EileenEileen is Georgia’s official Festival Explorer and the editor of Occupy My Family, the Atlanta area’s most comprehensive resource for family fun. Click here for more Festival content from Eileen.


New York Cuisine, Southern Hospitality at The General Muir

New York City is synonymous with art, high fashion, finance and great food — but not necessarily with great hospitality. So, imagine my surprise when I enjoyed a very hospitable New York-style dinner at The General Muir.

Pan Seared Trout with Fresh Butter Beans at The General Muir. Photo by Jennifer Booker.

Pan Seared Trout with Fresh Butter Beans at The General Muir | Photo courtesy of Jennifer Booker

Charred Tomatoes and Field Peas with Creme Fraiche at The General Muir. Photo by Jennifer Booker.

Charred Tomatoes and Field Peas with Creme Fraiche at The General Muir | Photo courtesy of Jennifer Booker

I sampled the Pan Seared Trout with Fresh Butter Beans, Charred Tomatoes and Field Peas with Crème Fraiche, Chicken Liver Pate, and bowl of Poutine (hand-cut french fries, covered with gravy and topped with cheese curds and crisp pastrami) — all served with a side of exceptional Southern hospitality. For those of you interested in more traditional Southern fare, don’t despair. I also noticed Pecan Crusted French Toast, Deep Fried Springer Mountain Farms Chicken, and even Pickled Eggs on the menu.

Did I mention that The General Muir is a refreshing take on the traditional New York City Jewish delicatessen and located right here in our lovely state? It’s at Emory Point in Atlanta, to be exact. They also offer an amazing brunch menu and a list of some pretty inventive cocktails — for those of you who like that kind of thing. There is even a deli counter attached to the main dining room for those of you wanting to get your bagels and smear to go.

jennifer-hill-booker-1436890751-thumb-230-230-438-151-820-444-90Jennifer is Georgia’s official Culinary Explorer and the author of “Your Resident Gourmet,” full of innovative recipes, cooking trends and fun kitchen gadgets. Click here for more content from Jennifer.

Atlanta Chinatown Mall

As a true lover of food, I’m always looking for a great meal. You may be thinking that since I’m a Chef, a great meal means lots of fancy food, served as lots courses-all costing lots of money. Nope. To me a great meal means delicious food with big flavors, lots of fresh ingredients and affordability. I also like to step out of my comfort zone from time to time and try something new. I’ve found all of that, and more, right here in Atlanta at the Chinatown Mall. It’s tucked away off I-285 and New Peachtree Road, and offers Chinese, Taiwanese, Cantonese, Vietnamese, Laotian and Korean culture all in one small community.

Atlanta Chinatown Mall

Photo courtesy of Atlanta Chinatown Mall

My favorite location at the mall is the food court. No surprise there, especially considering it offers six restaurant stalls, a bakery and two dine-in restaurants. The food selections are all authentic cuisines from around China, recipes passed down from generation to generation. I’ve enjoyed Peking Duck, which is a whole duck cooked until the meat is tender and the skin crisps up crunchy and delicious. The Crispy Pork Belly with a Spicy Hoisin Sauce is another dish I like that cooks the pork belly until the fat and lean are both rich and crisp, before being dipped into a sweet and spicy sauce. And then there is my all-time favorite, a big piping hot bowl of Red Pepper Fish Stew. This stew is thick with chunks of succulent white fish swimming in a broth thick with red hot peppers and Chinese vegetables. Yum! The main thing to remember when checking out the Atlanta Chinatown Mall is to bring a big appetite, your sense of adventure and cash-they don’t accept plastic.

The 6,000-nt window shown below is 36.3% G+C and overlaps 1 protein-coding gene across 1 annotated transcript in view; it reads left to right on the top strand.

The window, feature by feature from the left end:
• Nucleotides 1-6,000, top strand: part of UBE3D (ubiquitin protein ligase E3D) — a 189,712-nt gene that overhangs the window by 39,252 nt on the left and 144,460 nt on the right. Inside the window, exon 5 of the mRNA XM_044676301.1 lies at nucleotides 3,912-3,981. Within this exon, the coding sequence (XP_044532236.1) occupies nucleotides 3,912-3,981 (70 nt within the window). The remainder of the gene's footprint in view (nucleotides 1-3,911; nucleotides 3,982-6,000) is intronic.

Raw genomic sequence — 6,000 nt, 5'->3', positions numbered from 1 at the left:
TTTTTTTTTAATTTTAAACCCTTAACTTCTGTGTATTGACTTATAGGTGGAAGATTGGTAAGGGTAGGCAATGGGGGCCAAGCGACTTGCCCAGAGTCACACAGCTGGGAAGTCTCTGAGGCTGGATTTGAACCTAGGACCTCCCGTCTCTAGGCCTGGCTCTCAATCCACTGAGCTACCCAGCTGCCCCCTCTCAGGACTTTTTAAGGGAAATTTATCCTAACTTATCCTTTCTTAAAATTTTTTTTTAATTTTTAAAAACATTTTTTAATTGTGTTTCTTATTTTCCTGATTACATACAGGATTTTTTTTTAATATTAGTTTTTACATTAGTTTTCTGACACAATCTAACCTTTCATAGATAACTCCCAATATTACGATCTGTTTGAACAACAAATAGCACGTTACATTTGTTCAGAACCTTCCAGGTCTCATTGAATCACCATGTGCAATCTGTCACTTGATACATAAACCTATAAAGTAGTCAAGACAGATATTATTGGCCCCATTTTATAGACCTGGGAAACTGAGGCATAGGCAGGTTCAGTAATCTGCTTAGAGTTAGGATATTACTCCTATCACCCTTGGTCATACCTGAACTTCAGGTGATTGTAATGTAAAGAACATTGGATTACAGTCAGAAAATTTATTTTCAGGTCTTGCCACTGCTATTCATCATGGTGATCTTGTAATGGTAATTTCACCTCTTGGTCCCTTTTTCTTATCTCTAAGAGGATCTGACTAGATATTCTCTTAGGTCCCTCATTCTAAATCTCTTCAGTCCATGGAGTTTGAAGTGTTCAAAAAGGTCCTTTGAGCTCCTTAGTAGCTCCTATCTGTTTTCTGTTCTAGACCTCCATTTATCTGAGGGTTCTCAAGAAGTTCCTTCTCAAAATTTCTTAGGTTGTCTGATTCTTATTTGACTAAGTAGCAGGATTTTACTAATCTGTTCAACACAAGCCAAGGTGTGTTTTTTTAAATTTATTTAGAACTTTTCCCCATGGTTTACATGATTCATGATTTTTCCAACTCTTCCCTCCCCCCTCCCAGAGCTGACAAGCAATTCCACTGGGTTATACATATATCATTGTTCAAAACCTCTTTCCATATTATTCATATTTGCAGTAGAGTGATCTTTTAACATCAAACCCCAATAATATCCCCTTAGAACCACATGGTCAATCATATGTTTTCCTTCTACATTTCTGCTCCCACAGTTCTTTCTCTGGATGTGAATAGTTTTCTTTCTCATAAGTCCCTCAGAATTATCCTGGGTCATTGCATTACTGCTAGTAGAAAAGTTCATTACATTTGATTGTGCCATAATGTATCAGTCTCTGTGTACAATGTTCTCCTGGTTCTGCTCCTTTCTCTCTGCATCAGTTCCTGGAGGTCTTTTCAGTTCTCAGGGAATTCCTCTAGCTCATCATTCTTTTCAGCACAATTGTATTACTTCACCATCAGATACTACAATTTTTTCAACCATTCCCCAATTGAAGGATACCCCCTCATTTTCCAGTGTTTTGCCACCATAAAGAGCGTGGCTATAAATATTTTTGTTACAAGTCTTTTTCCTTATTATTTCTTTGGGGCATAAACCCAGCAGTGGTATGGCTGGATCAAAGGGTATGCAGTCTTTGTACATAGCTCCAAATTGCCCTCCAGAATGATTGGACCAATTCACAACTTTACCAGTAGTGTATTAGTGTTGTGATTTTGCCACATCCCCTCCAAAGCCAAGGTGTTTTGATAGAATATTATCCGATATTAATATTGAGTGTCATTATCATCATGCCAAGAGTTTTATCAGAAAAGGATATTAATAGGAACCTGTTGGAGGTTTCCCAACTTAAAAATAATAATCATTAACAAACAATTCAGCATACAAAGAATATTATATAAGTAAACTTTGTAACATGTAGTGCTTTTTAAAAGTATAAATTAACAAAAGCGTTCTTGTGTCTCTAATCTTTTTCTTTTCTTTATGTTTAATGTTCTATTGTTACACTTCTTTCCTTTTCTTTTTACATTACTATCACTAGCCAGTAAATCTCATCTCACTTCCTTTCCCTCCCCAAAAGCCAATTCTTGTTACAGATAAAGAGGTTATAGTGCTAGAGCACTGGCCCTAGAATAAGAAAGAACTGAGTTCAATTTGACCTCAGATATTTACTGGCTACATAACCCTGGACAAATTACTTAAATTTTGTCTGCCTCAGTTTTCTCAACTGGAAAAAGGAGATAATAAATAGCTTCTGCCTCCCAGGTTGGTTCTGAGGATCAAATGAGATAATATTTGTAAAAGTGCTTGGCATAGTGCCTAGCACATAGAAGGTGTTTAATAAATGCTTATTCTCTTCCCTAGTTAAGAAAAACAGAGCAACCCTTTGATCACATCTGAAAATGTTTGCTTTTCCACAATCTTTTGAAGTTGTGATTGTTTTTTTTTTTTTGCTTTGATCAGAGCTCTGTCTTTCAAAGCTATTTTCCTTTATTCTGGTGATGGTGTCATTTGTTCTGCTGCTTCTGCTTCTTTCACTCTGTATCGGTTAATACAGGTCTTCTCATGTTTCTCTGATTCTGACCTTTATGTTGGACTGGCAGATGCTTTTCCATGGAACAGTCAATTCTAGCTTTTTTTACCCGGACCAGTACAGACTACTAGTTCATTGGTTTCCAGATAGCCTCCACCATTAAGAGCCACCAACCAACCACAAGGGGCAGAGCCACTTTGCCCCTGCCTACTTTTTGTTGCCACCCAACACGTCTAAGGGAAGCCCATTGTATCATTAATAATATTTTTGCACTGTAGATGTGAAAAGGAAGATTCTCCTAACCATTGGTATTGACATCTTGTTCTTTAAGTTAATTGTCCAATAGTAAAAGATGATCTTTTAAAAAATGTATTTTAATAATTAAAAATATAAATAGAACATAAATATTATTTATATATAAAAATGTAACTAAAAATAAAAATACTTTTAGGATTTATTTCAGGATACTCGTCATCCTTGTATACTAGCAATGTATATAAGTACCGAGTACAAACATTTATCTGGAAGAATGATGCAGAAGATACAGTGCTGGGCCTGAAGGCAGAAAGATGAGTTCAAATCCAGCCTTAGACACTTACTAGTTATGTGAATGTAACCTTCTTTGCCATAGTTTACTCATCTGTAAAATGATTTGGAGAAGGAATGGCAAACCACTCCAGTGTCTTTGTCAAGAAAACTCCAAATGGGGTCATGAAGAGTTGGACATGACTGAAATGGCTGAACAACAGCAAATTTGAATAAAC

jennifer-hill-booker-1436890751-thumb-230-230-438-151-820-444-90Jennifer is Georgia’s official Culinary Explorer and the author of “Your Resident Gourmet,” full of innovative recipes, cooking trends and fun kitchen gadgets. Click here for more content from Jennifer.

Exploring Atlanta’s Neighborhoods

Municipal MarketDowntown Atlanta is a well known for tourist destination with the World of Coca-Cola, the Georgia Aquarium (voted number one aquarium in the US by Trip Advisor), College Football Hall of Fame and the newest addition to the skyline, the Center for Civil and Human Rights. But Atlanta isn’t all about attractions. To truly get the flavor of this city, visit a few of Atlanta’s distinct neighborhoods. Here are three Atlanta neighborhoods worth exploring:

Sweet Auburn: The Sweet Auburn Historic District is a mile and half stretch along Auburn Avenue in downtown Atlanta. At the turn of the century, this area was one of the wealthiest African American streets in the world. During the 1960’s it was the center of the civil rights movement and home to Rev. Martin Luther King. The Sweet Auburn Curb Market has 24 individual businesses, including a full service bakery and 11 of the most popular eateries in the city; my favorite is Venezuelan Arepas from Arepa Mia.

Little Five Points: Little Five Points is one of Atlanta’s oldest and most unique commercial districts. Known as L5P, this neighborhood has an alternative feel with several independently owned and one-of-a-kind shops. Junkman’s Daughter carries a variety of items and has attracted costume designers from Atlanta’s burgeoning movie scene. Criminal Records offers old school vinyl, as well as CDs and hard to find comics. L5P has a vibrant music scene with several live venues and funky bars like Star Bar with its shrine to Elvis. You have to be over 18 to visit The Vortex, but anyone can marvel at the giant skull entryway. The edgy L5P Halloween Parade in October is a must see event for all ages.

Castleberry Hill: Recognized as a federal historic district, and a City of Atlanta Landmark District, Castleberry Hill was once a factory-warehouse area but is now best known for its growing arts scene, restaurants and loft residences. The community sponsors the 2nd Friday Art Stroll that includes numerous galleries, restaurants and retail events. This event was the readers pick for best neighborhood art walk by Creative Loafing, the city’s alternative newspaper. Our visit to the art stroll made me feel like I was in a totally different city than my hometown. After viewing a wide variety of art, and participating in a wine tasting, we grabbed a bite and margaritas at No Mas! Cantina.

SueSue Rodman is Georgia’s official Smart Travel Explorer and the editor and publisher of the award-winning family travel blog Field Trips with Sue. Click here for more Smart Travel content from Sue.

Click here to order Sue’s book, 100+ Things to Do in Atlanta.

Click here to follow Sue on Facebook.

Click here to follow Sue on Twitter.

Click here to follow Sue on Pinterest.

Click here to follow Sue on Google+

Click here to follow Sue on Instagram.